Anglers in the north-east have been warned to keep a close eye out for strange fish on the end of their lines, after an invasive species was reeled in on the River Dee.
The River Dee Trust has recorded the first pink salmon catch of the year, which was landed by someone fishing for Atlantic salmon in the lower stretch of the river.
The species is native to the Pacific Ocean, but it is believed to have spread across to waters in northern Europe, after it was released into Russian rivers around 50 years ago.
In 2017, a large number of pink salmon were recorded in UK rivers – however, due to the two-year life cycle of the species, conservationists have anticipated a resurgence of reports this year.
Although the risk of the species establishing itself in Scottish rivers is believed to be relatively low by Fisheries Management Scotland, there is a risk that a surge in pink salmon numbers could increase competition with native fish for food.
The River Dee Trust has asked anglers all along the 87-mile long River Dee, which stretches from the Cairngorms all the way to Aberdeen harbour, to keep any pink salmon they catch and report it to the trust’s office on 01339 880 411.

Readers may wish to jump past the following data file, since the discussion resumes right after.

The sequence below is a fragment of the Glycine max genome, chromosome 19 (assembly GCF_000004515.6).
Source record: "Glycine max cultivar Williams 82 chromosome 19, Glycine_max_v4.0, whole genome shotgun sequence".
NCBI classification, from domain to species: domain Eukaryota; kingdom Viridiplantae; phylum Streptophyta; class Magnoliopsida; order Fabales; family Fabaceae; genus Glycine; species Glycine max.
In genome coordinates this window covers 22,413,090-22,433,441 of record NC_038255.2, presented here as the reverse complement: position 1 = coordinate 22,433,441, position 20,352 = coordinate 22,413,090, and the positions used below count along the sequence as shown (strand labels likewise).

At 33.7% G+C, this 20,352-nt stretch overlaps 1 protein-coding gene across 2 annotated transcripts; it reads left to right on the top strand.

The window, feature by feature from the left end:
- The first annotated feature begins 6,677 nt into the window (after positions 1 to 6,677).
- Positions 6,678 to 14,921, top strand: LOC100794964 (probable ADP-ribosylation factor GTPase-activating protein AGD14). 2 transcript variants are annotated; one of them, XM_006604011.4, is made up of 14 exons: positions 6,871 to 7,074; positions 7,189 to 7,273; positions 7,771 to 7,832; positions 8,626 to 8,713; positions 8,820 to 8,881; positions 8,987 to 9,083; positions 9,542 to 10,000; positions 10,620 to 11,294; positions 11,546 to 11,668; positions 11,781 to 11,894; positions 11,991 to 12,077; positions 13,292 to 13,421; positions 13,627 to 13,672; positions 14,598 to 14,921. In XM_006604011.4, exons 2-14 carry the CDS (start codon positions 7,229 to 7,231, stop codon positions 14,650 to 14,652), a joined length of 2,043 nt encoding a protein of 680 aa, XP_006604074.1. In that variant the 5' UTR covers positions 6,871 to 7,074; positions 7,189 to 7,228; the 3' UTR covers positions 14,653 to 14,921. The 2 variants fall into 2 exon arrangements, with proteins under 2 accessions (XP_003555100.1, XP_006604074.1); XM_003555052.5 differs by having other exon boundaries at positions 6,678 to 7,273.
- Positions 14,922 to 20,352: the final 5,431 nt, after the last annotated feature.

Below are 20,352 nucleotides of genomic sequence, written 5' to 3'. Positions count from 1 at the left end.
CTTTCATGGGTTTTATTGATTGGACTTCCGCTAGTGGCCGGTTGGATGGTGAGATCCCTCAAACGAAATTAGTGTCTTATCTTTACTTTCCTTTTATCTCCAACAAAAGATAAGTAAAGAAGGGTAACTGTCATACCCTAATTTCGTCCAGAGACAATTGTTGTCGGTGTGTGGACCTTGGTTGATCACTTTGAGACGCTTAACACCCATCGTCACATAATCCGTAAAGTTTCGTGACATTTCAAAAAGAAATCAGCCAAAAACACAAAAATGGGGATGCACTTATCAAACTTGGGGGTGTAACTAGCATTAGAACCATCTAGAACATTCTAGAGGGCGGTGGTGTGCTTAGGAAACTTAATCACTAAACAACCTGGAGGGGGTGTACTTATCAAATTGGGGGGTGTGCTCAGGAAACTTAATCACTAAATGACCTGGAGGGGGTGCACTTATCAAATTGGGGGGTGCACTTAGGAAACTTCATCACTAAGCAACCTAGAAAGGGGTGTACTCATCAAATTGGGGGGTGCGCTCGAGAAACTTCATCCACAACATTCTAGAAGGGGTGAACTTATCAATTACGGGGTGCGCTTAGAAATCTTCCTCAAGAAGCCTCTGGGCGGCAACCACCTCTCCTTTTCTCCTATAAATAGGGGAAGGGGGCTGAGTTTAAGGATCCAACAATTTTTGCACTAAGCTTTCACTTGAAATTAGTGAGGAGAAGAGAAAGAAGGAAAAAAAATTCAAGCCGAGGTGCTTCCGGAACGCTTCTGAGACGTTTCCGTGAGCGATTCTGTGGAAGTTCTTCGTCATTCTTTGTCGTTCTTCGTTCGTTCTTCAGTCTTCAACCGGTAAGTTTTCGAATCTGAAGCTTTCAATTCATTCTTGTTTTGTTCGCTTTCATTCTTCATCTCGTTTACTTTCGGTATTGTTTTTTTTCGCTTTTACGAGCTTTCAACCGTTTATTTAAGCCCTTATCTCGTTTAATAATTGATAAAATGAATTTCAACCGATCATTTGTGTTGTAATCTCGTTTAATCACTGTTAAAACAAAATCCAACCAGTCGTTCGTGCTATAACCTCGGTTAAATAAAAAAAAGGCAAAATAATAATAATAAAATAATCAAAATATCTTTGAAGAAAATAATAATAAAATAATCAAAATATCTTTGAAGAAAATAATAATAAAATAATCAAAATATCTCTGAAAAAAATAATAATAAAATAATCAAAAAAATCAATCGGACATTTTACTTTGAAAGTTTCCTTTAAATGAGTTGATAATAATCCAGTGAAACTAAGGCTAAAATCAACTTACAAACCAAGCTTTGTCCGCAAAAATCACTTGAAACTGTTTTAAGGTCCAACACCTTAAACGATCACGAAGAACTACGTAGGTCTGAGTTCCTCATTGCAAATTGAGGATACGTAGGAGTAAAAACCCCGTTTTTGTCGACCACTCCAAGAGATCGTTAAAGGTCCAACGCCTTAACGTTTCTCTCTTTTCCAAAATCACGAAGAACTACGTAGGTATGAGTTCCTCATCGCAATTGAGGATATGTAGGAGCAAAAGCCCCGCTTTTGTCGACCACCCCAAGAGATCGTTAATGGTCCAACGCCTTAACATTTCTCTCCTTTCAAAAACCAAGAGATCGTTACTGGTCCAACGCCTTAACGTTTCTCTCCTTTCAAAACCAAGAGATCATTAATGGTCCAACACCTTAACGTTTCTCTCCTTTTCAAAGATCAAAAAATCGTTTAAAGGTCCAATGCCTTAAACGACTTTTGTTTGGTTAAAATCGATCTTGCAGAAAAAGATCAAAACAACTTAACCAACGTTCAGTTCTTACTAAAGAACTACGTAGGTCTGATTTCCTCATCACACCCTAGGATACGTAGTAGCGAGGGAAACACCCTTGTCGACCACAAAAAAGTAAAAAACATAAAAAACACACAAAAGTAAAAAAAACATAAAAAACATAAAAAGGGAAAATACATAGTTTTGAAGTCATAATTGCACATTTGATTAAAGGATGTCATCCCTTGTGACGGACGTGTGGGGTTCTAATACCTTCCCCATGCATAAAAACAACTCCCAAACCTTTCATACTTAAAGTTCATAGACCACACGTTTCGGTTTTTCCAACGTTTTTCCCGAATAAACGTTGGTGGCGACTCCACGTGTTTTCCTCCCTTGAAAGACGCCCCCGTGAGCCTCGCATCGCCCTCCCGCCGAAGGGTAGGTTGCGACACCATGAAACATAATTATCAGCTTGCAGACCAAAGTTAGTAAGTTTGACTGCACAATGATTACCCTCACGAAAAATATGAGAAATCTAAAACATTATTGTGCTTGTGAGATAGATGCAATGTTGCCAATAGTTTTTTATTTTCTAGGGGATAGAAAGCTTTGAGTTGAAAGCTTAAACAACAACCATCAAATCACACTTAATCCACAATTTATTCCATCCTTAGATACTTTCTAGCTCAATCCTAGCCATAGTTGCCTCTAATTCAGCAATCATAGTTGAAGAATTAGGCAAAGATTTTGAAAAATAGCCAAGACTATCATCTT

It is illegal under the Wildlife and Countryside Act 1981 to intentionally target the species, and failing to report any catches can lead to further action.
In a statement, the trust explained the tell-tale signs that differentiate pink salmon from their native cousins.
The trust said: “The first pink salmon of 2019 has been caught on the lower Dee, whilst fishing for Atlantic salmon.
“The two to three pound was easily distinguished by its spotted tail, and black tongue and gums.
“In 2017, pink salmon were caught in the lower Dee in July and August.
“Their two-year life cycle suggested we would see none in 2018, but would again in 2019.”
The organisation added: “We are advised to try and remove any pinks prior to spawning and will be looking to do so under licence from Scottish Natural Heritage, should there be enough numbers to merit this approach.
“Based on spawning activity in 2017, we expect to carry out this work from late July into early August.”